LONDON MARKETS: FTSE 100 Ends Sharply Higher, Led By Shell's Jump
By Sara Sjolin and Victor Reklaitis, MarketWatch
Ocado surges after Casino deal
U.K. stocks on Tuesday closed higher for the first time in four sessions, led north by a rise for Royal Dutch Shell PLC after the oil giant said it'll scrap its scrip dividend and buy back $25 billion in shares.
Bank stocks finished mixed even after the Bank of England gave the U.K. banking sector a clean bill of health in its stress tests.
What the markets are doing: The FTSE 100 index jumped 1% to end at 7,460.65, after closing with a third straight loss (http://www.marketwatch.com/story/ftse-100-steps-higher-but-miners-slip-on-china-worries-2017-11-27) on Monday. The blue-chip gauge nabbed its highest finish since Nov. 9.
The pound (http://www.marketwatch.com/story/dollar-rises-as-traders-wait-to-see-if-feds-powell-will-give-hawkish-hints-2017-11-28) climbed to $1.3235, down from $1.3319 late Monday in New York.
What is driving the market: Corporate news was in focus, with Royal Dutch Shell (RDSB.LN) (RDSB.LN) one of the headline acts. The energy heavyweight said it would be canceling its scrip-dividend program (http://www.marketwatch.com/story/shell-plans-25-bln-buyback-to-ax-scrip-dividend-2017-11-28)--dividends paid in shares in lieu of cash payments--from the fourth quarter of 2017. It also plans to buy back $25 billion worth of shares between 2017 and 2020.
Shell raised its outlook for annual organic free cash flow to between $25 billion and $30 billion by 2020. The company's stock climbed 3%, making it the biggest gainer in the FTSE 100.
Oil companies have benefited from a jump in crude prices , which has come partly because the Organization of the Petroleum Exporting Countries and a group of non-cartel countries have agreed to collectively cut production. The output accord is widely expected to be extended when the oil producers gather for a highly anticipated meeting in Vienna on Thursday.
See:OPEC oil ministers will face this dilemma when they meet to extend production cuts (http://www.marketwatch.com/story/opec-oil-ministers-will-face-this-dilemma-when-they-meet-to-extend-production-cuts-2017-11-17)
BOE stress tests: Banks were in the limelight after the BOE said Britain's biggest banks can handle a "disorderly" Brexit. Its stress tests also found the lenders could withstand a severe recession with a collapse in housing prices, doubling of unemployment and a plunge in the pound.
The BOE concluded that none of the U.K.'s big banks need to raise extra cash to boost their capital buffers, making it the first time since 2014 that all seven major lenders have cleared the health check (https://www.wsj.com/articles/u-k-s-biggest-banks-could-handle-a-disorderly-brexit-1511854256).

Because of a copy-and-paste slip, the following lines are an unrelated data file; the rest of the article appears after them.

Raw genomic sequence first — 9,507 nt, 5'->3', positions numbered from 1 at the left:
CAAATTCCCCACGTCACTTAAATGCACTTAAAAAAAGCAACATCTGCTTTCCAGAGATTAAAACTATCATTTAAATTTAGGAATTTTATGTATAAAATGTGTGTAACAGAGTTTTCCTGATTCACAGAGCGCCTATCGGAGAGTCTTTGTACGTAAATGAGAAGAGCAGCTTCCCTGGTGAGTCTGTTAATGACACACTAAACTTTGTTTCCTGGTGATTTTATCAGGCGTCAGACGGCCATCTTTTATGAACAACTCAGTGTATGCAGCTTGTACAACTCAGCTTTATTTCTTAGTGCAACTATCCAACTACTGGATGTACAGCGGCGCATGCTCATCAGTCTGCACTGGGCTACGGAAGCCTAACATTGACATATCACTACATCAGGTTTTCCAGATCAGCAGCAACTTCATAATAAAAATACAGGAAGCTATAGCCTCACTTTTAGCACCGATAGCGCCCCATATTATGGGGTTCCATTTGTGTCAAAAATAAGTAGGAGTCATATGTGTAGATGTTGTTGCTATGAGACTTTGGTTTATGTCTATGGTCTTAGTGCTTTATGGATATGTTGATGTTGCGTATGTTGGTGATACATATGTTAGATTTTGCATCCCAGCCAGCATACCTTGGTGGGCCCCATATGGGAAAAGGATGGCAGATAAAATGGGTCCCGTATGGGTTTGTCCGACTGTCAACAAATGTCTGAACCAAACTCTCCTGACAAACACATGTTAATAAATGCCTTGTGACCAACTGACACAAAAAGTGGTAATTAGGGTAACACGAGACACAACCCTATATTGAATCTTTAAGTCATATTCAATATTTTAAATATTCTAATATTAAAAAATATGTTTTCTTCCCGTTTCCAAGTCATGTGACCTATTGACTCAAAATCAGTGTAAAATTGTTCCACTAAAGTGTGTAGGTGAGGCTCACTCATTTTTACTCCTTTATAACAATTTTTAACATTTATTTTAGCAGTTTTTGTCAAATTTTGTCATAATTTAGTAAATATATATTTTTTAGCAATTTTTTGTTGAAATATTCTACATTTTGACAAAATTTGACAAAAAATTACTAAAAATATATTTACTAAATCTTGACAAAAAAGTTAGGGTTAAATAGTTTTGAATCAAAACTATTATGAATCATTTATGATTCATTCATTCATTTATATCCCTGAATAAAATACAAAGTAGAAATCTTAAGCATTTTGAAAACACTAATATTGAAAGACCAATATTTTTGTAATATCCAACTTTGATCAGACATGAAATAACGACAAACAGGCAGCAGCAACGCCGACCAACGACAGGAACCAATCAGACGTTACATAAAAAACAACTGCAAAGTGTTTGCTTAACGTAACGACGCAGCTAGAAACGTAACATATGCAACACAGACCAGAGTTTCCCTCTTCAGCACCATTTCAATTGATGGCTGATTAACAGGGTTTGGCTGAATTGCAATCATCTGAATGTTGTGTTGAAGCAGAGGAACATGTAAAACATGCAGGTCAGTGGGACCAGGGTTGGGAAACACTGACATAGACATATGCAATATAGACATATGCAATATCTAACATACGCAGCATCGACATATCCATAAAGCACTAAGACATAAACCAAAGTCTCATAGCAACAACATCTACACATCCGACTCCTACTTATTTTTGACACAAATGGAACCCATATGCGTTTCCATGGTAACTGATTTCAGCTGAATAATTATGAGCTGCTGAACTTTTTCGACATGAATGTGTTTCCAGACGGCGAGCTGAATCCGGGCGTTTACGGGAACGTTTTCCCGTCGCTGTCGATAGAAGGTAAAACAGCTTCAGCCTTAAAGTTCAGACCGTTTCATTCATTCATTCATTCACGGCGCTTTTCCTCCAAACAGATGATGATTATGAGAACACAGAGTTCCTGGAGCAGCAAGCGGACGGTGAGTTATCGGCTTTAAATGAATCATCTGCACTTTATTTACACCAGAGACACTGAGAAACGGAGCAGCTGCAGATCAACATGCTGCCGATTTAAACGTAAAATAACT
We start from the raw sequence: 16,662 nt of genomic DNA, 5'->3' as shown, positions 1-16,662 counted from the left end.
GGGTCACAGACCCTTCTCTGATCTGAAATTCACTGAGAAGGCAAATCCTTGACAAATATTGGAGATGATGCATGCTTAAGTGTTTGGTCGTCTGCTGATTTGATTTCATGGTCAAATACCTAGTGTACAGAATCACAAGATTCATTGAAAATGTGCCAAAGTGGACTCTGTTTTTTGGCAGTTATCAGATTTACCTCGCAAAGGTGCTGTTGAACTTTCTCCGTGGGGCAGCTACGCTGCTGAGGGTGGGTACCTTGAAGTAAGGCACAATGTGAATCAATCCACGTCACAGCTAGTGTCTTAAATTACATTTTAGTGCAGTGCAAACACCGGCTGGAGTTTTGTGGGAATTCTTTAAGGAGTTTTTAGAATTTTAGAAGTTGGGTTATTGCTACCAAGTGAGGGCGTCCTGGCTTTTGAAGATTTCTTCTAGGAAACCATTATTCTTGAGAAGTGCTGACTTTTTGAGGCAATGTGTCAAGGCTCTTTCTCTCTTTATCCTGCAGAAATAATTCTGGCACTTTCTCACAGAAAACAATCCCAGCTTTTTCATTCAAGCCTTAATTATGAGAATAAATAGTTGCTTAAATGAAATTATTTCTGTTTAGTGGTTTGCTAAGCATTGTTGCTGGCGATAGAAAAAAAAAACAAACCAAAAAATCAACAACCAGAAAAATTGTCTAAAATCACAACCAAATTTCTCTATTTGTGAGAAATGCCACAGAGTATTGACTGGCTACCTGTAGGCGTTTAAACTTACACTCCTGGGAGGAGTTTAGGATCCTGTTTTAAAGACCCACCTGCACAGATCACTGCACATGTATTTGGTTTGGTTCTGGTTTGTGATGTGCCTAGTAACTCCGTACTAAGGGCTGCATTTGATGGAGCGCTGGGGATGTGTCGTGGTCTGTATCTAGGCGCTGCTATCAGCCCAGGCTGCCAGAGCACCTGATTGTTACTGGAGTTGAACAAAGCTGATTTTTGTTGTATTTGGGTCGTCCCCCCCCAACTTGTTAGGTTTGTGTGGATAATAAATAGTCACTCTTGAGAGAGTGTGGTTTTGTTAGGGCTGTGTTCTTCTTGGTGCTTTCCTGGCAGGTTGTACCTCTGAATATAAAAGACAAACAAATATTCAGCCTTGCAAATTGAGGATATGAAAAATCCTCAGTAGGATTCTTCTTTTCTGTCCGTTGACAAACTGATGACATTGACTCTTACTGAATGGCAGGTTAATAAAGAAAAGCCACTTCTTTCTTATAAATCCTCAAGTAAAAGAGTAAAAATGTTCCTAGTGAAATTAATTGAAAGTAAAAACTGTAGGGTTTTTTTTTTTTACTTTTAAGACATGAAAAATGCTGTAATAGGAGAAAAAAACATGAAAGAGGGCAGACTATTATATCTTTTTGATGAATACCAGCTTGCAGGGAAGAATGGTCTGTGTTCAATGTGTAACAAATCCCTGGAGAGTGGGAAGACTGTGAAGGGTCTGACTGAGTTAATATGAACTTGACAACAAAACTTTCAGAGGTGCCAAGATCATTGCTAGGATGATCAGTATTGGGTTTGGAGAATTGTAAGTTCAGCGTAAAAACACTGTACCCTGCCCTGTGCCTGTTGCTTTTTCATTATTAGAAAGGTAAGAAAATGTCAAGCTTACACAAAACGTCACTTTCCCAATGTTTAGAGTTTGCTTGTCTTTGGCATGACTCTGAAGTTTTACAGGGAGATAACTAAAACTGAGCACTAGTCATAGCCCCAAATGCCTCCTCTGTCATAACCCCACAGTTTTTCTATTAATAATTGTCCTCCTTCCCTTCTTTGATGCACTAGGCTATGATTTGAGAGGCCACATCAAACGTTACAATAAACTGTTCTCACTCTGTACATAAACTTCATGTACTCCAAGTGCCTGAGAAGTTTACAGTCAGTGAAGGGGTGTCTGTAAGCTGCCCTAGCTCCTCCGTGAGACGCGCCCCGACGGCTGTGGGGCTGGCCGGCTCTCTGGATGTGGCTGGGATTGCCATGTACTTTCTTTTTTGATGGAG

The banking sector, however, traded mixed after the results were out. Barclays PLC (BCS) (BCS) fell 0.1%, and Lloyds Banking Group PLC (LLOY.LN)(LLOY.LN) slipped 1%. But Royal Bank of Scotland Group PLC (RBS.LN) (RBS.LN) rose 1.4%, and Standard Chartered PLC (STAN.LN) picked up 1.1%.
HSBC Holdings PLC (HSBA.LN) (HSBA.LN) climbed 1.3%. Nationwide and Santander UK, which are not FTSE 100 components, were also stress tested.
Other stock movers: Shares of Unilever PLC (ULVR.LN) (ULVR.LN) added 2.2% after the consumer-goods giant backed its 2017 guidance.
BHP Billiton PLC (BLT.LN) (BHP.AU) (BHP.AU) lost 0.9% after the mining major said it's targeting more cost cuts in Australia (http://www.marketwatch.com/story/bhp-billiton-looks-to-cut-more-costs-in-australia-2017-11-27).
Outside the FTSE 100, Ocado Group PLC (OCDO.LN) surged 21% after Casino Guichard-Perrachon SA (CO.FR) said it signed a deal with Ocado to develop an online shopping platform in France (http://www.marketwatch.com/story/casino-signs-deal-with-ocado-for-online-selling-2017-11-28).
"This is a transformative deal for Ocado as not only will it expose the firm to a large chunk of the French market, it could also be the launchpad for many more international partnerships," said Neil Wilson, senior market analyst at ETX Capital, in a note.
FTSE 100 reshuffle: First-time entrants Just Eat PLC (JE.LN), DS Smith PLC (SMDS.LN) and Halma PLC (HLMA.LN) are expected to join the FTSE 100 (http://www.marketwatch.com/story/just-eat-among-companies-seen-as-joining-ftse-100-2017-11-27) next month in a quarterly reshuffle, alongside returner John Wood Group PLC (WG.LN). They are expected to replace Mediclinic International PLC (MDC.LN), ConvaTec Group PLC (CTEC.LN), Merlin Entertainments PLC (MERL.LN) and Babcock International Group PLC (BAB.LN) at close of business on Dec. 15.
(END) Dow Jones Newswires
November 28, 2017 12:29 ET (17:29 GMT)Copyright (c) 2017 Dow Jones & Company, Inc.